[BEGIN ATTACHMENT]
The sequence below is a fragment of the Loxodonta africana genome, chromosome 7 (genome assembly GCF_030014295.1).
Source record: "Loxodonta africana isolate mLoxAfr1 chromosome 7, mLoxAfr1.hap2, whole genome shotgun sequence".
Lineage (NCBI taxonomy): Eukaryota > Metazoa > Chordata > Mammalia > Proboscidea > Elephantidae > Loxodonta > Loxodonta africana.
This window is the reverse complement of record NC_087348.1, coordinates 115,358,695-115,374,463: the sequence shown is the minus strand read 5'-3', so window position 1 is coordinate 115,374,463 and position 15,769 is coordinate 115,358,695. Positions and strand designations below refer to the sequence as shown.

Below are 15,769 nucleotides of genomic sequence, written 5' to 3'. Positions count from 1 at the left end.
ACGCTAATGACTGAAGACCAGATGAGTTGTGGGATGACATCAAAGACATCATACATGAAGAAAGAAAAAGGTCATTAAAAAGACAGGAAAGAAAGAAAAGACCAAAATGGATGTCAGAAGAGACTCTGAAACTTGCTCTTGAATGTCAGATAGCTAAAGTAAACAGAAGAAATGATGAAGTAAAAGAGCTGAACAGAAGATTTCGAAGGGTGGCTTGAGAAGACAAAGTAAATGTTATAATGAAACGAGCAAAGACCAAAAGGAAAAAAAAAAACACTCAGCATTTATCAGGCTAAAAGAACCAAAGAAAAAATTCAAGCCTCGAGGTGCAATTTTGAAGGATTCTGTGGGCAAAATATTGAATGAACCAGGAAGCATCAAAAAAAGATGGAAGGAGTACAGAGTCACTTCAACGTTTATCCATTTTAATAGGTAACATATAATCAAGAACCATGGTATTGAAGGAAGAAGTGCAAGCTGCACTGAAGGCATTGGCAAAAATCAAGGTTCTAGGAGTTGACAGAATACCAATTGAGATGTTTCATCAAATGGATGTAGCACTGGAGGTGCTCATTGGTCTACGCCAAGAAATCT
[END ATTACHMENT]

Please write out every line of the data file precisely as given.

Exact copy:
The sequence below is a fragment of the Loxodonta africana genome, chromosome 7 (genome assembly GCF_030014295.1).
Source record: "Loxodonta africana isolate mLoxAfr1 chromosome 7, mLoxAfr1.hap2, whole genome shotgun sequence".
Lineage (NCBI taxonomy): Eukaryota > Metazoa > Chordata > Mammalia > Proboscidea > Elephantidae > Loxodonta > Loxodonta africana.
This window is the reverse complement of record NC_087348.1, coordinates 115,358,695-115,374,463: the sequence shown is the minus strand read 5'-3', so window position 1 is coordinate 115,374,463 and position 15,769 is coordinate 115,358,695. Positions and strand designations below refer to the sequence as shown.

Below are 15,769 nucleotides of genomic sequence, written 5' to 3'. Positions count from 1 at the left end.
ACGCTAATGACTGAAGACCAGATGAGTTGTGGGATGACATCAAAGACATCATACATGAAGAAAGAAAAAGGTCATTAAAAAGACAGGAAAGAAAGAAAAGACCAAAATGGATGTCAGAAGAGACTCTGAAACTTGCTCTTGAATGTCAGATAGCTAAAGTAAACAGAAGAAATGATGAAGTAAAAGAGCTGAACAGAAGATTTCGAAGGGTGGCTTGAGAAGACAAAGTAAATGTTATAATGAAACGAGCAAAGACCAAAAGGAAAAAAAAAAACACTCAGCATTTATCAGGCTAAAAGAACCAAAGAAAAAATTCAAGCCTCGAGGTGCAATTTTGAAGGATTCTGTGGGCAAAATATTGAATGAACCAGGAAGCATCAAAAAAAGATGGAAGGAGTACAGAGTCACTTCAACGTTTATCCATTTTAATAGGTAACATATAATCAAGAACCATGGTATTGAAGGAAGAAGTGCAAGCTGCACTGAAGGCATTGGCAAAAATCAAGGTTCTAGGAGTTGACAGAATACCAATTGAGATGTTTCATCAAATGGATGTAGCACTGGAGGTGCTCATTGGTCTACGCCAAGAAATCT